Le Tour de France 2017 – Rest Day 1: Dordogne. Moules, frites, turbos, and interviews

The deal is that they have four static bikes on rollers hooked up to a magnetic ‘cycle track’ – Scalextrix style - with little ‘Lego figures’ on tiny bikes on the track. The harder you pedal, the faster your little figure goes. Scottish honour was upheld by VeloVeritas with Martin posting fastest heat against Berteld Van de Velde, "the Moules Guy" at time of leaving...

Le Tour de France 2016 – Stage 12; Montpellier – Mont Ventoux. De Gendt Wins Amidst the Chaos

First of all, a fantastic win by Thomas De Gendt (Lotto-Soudal), let’s say that first and foremost. The Belgian was away all day then won the sprint from another two survivors of the big break of the day. As a bonus, he takes the polka dot jersey, too. De Gendt He's tamed the Stelvio and (most of) the Ventoux - he just needs to win on the Angleru now...

Le Tour de France 2010, Stage 8: Station des Rousses – Morzine-Avoriaz; Schleck Takes First Blood

Great racing today to Morzine-Avoriaz, and whatever Astana pay Paolo Tiralongo (Italia) and Daniel Navarro (Espana), it's not enough. Tiralongo has been around a long time, third in the Baby Giro in 1998 he turned pro in 2000 and arrived at Astana this year after three years with Fassa, three with Panaria and four with Lampre.

At Random

Behind the Scenes at the Six Day London 2015

Second place finishers and race revelations Chris Latham and Ollie Woods are both products of the British Cycling ‘system’. There were a number of factors which contributed to their result – they’re familiar with the venue and the track is big, fast and non technical unlike Gent and Bremen which take a bit of getting used to.

Ethan Hayter – World Team Pursuit Champion at 19

In 2016 in Belgium Ethan Hayter won the tough junior races, Kuurne-Brussels-Kuurne, GP Serge Baguet, De Klijte-Heuvaelland, was in the winning team in junior European team pursuit champs and was British Madison champion with Joe Holt. Last year he won the u23 Berlin Six Day with Matt Walls, took a medal in every British track championship he rode and was part of the winning u23 Europeans team pursuit squad. This season he began training with the senior team in January and was world champion within weeks, at 19 years-of-age.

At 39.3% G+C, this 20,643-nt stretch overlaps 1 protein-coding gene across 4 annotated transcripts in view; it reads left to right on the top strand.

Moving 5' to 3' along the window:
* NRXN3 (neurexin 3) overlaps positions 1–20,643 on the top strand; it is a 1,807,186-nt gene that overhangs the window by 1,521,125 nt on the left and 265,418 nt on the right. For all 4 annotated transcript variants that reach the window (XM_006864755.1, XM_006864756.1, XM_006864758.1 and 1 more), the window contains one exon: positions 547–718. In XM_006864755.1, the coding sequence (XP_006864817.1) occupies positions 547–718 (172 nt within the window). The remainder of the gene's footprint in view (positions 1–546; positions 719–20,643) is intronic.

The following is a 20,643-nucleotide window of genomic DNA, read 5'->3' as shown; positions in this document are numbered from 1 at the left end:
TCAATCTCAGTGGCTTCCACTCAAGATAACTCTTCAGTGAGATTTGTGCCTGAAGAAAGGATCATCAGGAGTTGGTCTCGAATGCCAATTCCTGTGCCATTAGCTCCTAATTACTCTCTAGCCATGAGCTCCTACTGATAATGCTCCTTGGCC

Norrie Drummond – Reminiscing with Quality Trivia

It’s hard to believe but it’s now 13 years since VeloVeritas’ Belgium and East Europe archivist, Ivan and I drove through to Strathaven to meet Mr. Norrie Drummond, former racing cyclist of note in Auld Scotia and Belgium and patron of the Drummond Trophy Road Race, one of few remaining ‘landmark’ races in Scotland. We chatted to Norrie recently to hear some more stories about the old times...

La Vuelta a España 2012 – Stage 17: Santander – Power 187.3 km

There were no ‘pistolero’ gestures in Santander – it wasn’t a moment for playing to the photo opportunity. Just sheer joy of a man being back where he belongs – if you’ve taken the knocks and clawed back, then you’ll know that feeling.

Andreas Müller – Sights are Set Higher These Days

I remember interviewing Andreas Müller a year or two ago and him telling me that he'd be happy to emulate the career of German former Six Day rider Gert Dörich, who was the 'Taxi Driver' par excellence during his long career which took in 163 Six Day races.

The First Tour Doon Hame

We're off to the first edition of the Tour Doon Hame. I grew up with 'The Girvan' - in fact, it took me a long time to stop myself from referring to it as the 'Grant's of Girvan.' Ronnie Boa won it way back when; Henk Lubberding won a stage, Sean Yates, Dave Lloyd, Tony Doyle, all famous names to associate with Girvan.